Where a specific risk to health and safety exists the risk must (wherever possible) be controlled by:
- Eliminating the risk, and where this is not possible
- Taking hardware measures to control it i.e. suitable guards, and where this is not possible
- Taking appropriate 'software' measures to deal with any residual risk such as following a safe system of work and provided instruction, information and training to users of the equipment
Information, Instruction and Training
Every employer must ensure that those using work equipment, and those responsible for supervising its use are provided with adequate health and safety information and, where appropriate, written instructions regarding its use.
Every employer must ensure that those using work equipment, and those responsible for supervising its use are given adequate health and safety training. This should include training in the methods to be used when using the equipment, any risks that such use may entail and the precautions to be taken to avoid such risks.
Five of the regulations are devoted to the controls of work equipment. These are the controls needed to operate powered machinery but can include the controls of, for example, an oven or x-ray machine, which have no moving parts but could constitute a risk. Emergency stop controls and control systems and the need to provide an easily accessible and readily identified means of isolating the work equipment from the source of energy are also covered.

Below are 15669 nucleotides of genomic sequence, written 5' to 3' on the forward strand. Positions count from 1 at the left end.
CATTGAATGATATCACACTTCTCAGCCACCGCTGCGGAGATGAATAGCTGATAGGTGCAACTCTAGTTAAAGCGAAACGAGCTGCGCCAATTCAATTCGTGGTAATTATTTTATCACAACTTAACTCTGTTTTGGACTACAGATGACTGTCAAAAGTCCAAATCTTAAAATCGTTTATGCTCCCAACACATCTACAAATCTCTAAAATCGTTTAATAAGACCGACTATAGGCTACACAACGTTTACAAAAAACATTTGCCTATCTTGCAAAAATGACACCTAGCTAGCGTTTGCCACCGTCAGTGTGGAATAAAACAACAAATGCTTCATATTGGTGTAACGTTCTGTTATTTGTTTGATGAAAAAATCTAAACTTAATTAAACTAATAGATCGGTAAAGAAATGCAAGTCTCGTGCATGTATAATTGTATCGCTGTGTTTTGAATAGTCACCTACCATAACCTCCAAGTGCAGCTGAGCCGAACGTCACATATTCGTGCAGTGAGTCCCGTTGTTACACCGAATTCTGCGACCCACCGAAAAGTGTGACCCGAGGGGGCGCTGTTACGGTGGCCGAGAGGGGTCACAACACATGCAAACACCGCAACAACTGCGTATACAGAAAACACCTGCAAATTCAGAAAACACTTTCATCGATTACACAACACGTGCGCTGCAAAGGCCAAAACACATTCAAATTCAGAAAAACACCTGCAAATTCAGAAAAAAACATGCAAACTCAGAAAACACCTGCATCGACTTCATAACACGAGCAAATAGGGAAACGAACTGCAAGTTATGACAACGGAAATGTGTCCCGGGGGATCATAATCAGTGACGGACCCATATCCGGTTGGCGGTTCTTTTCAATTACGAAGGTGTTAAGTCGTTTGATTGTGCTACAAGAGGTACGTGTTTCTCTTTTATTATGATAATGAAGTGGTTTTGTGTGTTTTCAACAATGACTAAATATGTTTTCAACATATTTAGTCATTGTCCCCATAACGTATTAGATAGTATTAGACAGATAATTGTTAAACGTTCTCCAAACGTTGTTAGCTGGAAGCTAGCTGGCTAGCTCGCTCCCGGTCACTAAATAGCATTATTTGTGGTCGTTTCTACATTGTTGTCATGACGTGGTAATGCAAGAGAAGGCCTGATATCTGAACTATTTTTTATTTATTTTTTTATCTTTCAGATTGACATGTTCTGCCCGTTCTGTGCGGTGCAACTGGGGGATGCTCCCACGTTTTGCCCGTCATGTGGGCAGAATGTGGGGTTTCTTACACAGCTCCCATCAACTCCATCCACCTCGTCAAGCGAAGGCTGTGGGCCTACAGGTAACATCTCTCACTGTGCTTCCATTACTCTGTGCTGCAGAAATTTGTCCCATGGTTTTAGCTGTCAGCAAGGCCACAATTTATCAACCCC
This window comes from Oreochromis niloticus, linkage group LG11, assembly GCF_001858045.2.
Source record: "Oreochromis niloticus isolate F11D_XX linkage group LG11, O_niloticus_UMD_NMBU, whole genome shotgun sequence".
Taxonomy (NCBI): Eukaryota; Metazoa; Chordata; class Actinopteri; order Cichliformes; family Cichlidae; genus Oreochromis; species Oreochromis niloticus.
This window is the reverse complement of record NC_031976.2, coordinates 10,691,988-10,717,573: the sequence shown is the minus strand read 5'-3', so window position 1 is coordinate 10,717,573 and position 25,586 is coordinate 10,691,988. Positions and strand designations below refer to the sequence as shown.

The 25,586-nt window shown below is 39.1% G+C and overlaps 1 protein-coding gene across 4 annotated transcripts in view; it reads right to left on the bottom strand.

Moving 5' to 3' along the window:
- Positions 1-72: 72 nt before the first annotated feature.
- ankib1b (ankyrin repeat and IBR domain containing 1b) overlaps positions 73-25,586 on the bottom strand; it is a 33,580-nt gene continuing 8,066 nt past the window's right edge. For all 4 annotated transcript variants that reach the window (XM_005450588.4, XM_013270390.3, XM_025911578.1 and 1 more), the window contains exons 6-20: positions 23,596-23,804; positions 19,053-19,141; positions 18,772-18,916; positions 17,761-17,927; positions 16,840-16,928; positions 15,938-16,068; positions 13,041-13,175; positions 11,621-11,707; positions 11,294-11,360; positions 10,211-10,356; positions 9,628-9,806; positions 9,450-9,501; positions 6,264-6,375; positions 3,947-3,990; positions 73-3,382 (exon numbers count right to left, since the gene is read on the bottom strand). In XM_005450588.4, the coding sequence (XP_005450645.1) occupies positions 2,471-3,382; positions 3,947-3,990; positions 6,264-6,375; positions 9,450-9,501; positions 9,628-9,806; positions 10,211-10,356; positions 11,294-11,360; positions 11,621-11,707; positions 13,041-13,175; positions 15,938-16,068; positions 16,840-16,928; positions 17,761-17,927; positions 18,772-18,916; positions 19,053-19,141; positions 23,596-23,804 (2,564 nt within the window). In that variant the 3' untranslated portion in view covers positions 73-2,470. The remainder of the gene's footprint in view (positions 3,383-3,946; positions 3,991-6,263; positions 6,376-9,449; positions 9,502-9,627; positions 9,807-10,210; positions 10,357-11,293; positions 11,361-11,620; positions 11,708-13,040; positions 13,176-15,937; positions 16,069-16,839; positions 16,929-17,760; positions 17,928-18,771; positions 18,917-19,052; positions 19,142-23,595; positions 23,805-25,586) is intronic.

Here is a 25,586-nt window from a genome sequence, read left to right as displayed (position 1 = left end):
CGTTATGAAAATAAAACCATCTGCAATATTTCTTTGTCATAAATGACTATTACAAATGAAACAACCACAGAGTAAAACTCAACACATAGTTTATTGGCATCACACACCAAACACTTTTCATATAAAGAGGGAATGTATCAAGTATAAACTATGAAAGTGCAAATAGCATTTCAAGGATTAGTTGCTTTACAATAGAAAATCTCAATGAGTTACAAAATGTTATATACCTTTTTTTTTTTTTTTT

Stability, Lighting, Maintenance Operations, Markings and Warnings
- Every employer must ensure that work equipment or any part of it is stabilised where necessary for the purposes of safety and health.
- Suitable and sufficient lighting must be provided at any place where work equipment is used.
- Where it is reasonably practicable work equipment must be so constructed that maintenance operations can be carried out whilst the equipment is shut down. In other cases such work must not expose the person carrying out the work to risks to his health and safety, or, if this is not possible appropriate protection measures must be carried out.
- Employers must ensure that work equipment is clearly marked with any appropriate health and safety markings.
- Employers must ensure that work equipment incorporates unambiguous, easily seen and easily understood warnings that are appropriate for health and safety.
Mobile Work Equipment
Mobile work equipment is defined as that equipment which carries out work whist moving or which moves between different locations where it is used to carry out work. This equipment would normally move on wheels, tracks, skids, rollers etc. It may be self propelled, towed or remote controlled and it may have attachments.
Persons Carried on Mobile Work Equipment
Such equipment must incorporate features which reduce to as low as reasonably practicable risks to safety and must be suitable for carrying persons.
If work needs to be carried out during the journey, speeds must be adjusted accordingly.